Can I rent out my house on a normal mortgage?

Fact checked
Fact Checked.
Updated on
July 16, 2021

In a nutshell

Maybe! If you’re only planning to rent your house out temporarily, your lender might be happy to give you ‘consent to let’ on your current mortgage.

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Moving in with a partner and don’t fancy selling up just yet? Going away travelling or relocating for work? Whatever your reasons for moving away, renting your house out could make it easier for you to continue paying your mortgage while you’re gone. But do you need to change your mortgage or can you stay on your current one? Here’s the full lowdown.

Can you rent out your house on your average, residential mortgage?

Well, that depends on whether you want to rent your house out on a temporary basis or on a permanent one.

If it’s only a temporary thing, your lender (the person who gave you the mortgage) might give you ‘consent to let.’ That’s permission to rent out your home for a given period of time on your current, residential mortgage. Hoorah!

If they don’t give you consent, or you want to rent your home out on a permanent basis, then you won’t be able to stay on your current mortgage. Sorry! Instead, you’ll need to switch over to a buy-to-let mortgage, either with your current lender or a new one (if you do have to change your mortgage, it’s normally worth getting a mortgage broker to compare the market for you to see where you can get the cheapest deal).

Just beware: if you want to rent your house out, you’ll need to let your lender know first. Unless you get permission, you could be committing mortgage fraud, which is pretty serious. We’ll get to that in a bit!

How does consent to let work?

‘Consent to let’ is exactly what it sounds like – permission to rent your house out!

If your lender gives you consent to let, it means they’re happy for you to rent your house out on your current mortgage. But it’ll only last for a set period of time – normally, this will be for a year or until your fixed-rate mortgage comes to an end. 

So, who’s it for? Well, it could work for any homeowner who needs to rent their house out short-term. 

Imagine you’re moving in with a partner but you want to test the water before you sell up. Consent to let will allow you to rent your house out while you decide whether you want to go ahead and sell it, or whether you’ll be moving back in.

Or say you want to go travelling for a few months. Renting out your home will help you pay your mortgage while you’re gone. And doing so with consent to let will be a lot easier than switching to a buy-to-let mortgage and then back to a residential mortgage again when you get home. Makes sense, right?!

However, it does come at a cost. Even though residential mortgages are typically cheaper than buy-to-let mortgages, most lenders will charge you for consent to let. This might be a fixed fee or you might have to pay higher interest rates. Some lenders will even make you do both!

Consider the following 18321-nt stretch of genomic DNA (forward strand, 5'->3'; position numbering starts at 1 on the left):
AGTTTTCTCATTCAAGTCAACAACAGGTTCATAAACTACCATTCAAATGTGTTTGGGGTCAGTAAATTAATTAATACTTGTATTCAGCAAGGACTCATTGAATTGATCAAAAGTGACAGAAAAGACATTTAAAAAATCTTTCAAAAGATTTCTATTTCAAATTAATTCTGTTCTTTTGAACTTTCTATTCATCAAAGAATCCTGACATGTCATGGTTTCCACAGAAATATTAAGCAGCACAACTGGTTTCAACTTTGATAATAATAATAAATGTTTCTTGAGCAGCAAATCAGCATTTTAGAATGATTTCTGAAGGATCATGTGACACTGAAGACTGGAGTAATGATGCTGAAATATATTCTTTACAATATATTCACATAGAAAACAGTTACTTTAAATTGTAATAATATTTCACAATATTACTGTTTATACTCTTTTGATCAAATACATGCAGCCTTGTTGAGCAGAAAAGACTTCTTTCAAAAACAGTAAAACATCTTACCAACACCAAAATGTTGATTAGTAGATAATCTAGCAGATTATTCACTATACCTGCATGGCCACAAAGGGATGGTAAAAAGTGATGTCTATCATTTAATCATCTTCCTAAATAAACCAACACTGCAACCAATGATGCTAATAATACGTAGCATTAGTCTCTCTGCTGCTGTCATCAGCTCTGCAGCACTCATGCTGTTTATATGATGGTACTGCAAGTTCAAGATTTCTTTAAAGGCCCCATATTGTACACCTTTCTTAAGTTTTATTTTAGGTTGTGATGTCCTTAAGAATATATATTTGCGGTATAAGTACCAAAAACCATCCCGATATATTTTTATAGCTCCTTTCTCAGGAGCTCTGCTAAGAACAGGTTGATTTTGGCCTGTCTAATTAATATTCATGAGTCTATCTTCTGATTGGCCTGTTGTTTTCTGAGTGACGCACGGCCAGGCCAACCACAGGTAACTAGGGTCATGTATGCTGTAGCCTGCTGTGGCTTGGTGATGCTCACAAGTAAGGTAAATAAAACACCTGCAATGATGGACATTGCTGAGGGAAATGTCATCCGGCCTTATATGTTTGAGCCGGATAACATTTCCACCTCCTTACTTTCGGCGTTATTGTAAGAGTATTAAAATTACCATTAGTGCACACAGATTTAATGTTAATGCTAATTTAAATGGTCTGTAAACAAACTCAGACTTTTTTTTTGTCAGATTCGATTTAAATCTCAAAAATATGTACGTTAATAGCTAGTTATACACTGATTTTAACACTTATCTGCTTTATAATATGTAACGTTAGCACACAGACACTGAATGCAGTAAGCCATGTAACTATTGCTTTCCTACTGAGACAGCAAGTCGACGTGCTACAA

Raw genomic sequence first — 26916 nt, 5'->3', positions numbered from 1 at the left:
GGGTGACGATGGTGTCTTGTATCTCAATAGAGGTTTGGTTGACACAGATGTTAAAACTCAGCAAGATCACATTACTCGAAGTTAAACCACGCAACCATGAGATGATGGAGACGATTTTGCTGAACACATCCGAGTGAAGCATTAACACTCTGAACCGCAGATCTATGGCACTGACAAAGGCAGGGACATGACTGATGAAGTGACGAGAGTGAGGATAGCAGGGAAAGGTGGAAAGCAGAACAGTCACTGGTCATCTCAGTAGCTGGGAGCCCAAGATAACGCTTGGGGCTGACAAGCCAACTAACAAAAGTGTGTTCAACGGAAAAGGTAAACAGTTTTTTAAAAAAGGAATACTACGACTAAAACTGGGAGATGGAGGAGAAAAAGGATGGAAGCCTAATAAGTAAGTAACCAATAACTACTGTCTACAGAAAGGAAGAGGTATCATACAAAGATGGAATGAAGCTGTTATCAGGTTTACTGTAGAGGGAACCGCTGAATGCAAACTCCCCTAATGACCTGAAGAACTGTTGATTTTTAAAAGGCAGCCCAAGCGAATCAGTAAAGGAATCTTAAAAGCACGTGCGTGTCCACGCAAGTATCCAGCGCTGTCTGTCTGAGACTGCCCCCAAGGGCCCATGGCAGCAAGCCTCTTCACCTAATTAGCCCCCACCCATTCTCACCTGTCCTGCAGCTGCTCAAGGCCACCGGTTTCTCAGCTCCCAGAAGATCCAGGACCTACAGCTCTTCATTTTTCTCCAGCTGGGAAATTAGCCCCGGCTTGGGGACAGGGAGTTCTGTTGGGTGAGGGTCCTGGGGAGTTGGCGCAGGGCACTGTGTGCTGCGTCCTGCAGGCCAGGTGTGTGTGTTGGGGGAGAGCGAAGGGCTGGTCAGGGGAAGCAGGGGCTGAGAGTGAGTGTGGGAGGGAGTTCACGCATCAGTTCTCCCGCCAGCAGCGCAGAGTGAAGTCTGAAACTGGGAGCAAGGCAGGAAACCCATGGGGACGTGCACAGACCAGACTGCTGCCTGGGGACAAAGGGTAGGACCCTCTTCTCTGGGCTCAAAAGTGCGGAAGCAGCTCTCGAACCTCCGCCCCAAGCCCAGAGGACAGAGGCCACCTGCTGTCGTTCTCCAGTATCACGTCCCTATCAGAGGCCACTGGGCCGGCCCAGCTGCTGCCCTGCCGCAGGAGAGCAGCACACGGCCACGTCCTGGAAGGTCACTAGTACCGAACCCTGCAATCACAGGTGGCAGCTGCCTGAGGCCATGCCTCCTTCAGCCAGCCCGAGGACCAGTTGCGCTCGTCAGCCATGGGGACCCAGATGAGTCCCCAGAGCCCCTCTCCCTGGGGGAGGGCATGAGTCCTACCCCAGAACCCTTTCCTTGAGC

Plus, you’ll still have to fork out for all the other costs associated with becoming a landlord, such as getting a gas safety certificate, an energy performance certificate, making sure that your building meets fire safety regulations… we could go on! 

Ultimately though, the rent you get should (fingers crossed!) cover all these costs and more. So, it can be a great way of generating income. You can even use an agent to manage your property for you if you don’t want to deal with the nitty-gritty yourself. Not bad, eh?

Will I be able to get consent to let?

Want to rent out your house temporarily? Here’s what most lenders will look at when they’re umming and ahhing over whether to give you consent to let.

  1. Equity: Equity’ refers to how much of your property you own outright (in other words, how much cash would go back into your pocket rather than your lender’s if you sold your home and paid the mortgage off). Some lenders will only give you consent to let if you’ve built up a decent amount of equity, such as 25% of your house’s value.
  1. Income: Some lenders won’t give you consent to let unless you’re earning above a certain amount. They’ll also want to make sure that the rental income you get on your property will easily cover the cost of the mortgage repayments.
  1. How long you’ve been with your lender: Some lenders will only give you consent to let when you’ve been on your current mortgage deal for a while. Some will want you to have been with them for at least 12 months.
  1. Help to Buy: On a Help to Buy or shared ownership mortgage? You can ask the schemes for consent to let, but they have pretty strict criteria. So, it’ll make things that little bit harder. 

Not sure you’ll meet the criteria for consent to let? Don’t panic just yet. You might still be able to rent out your house – it just means you’ll need to switch to a buy-to-let mortgage. Which brings us onto…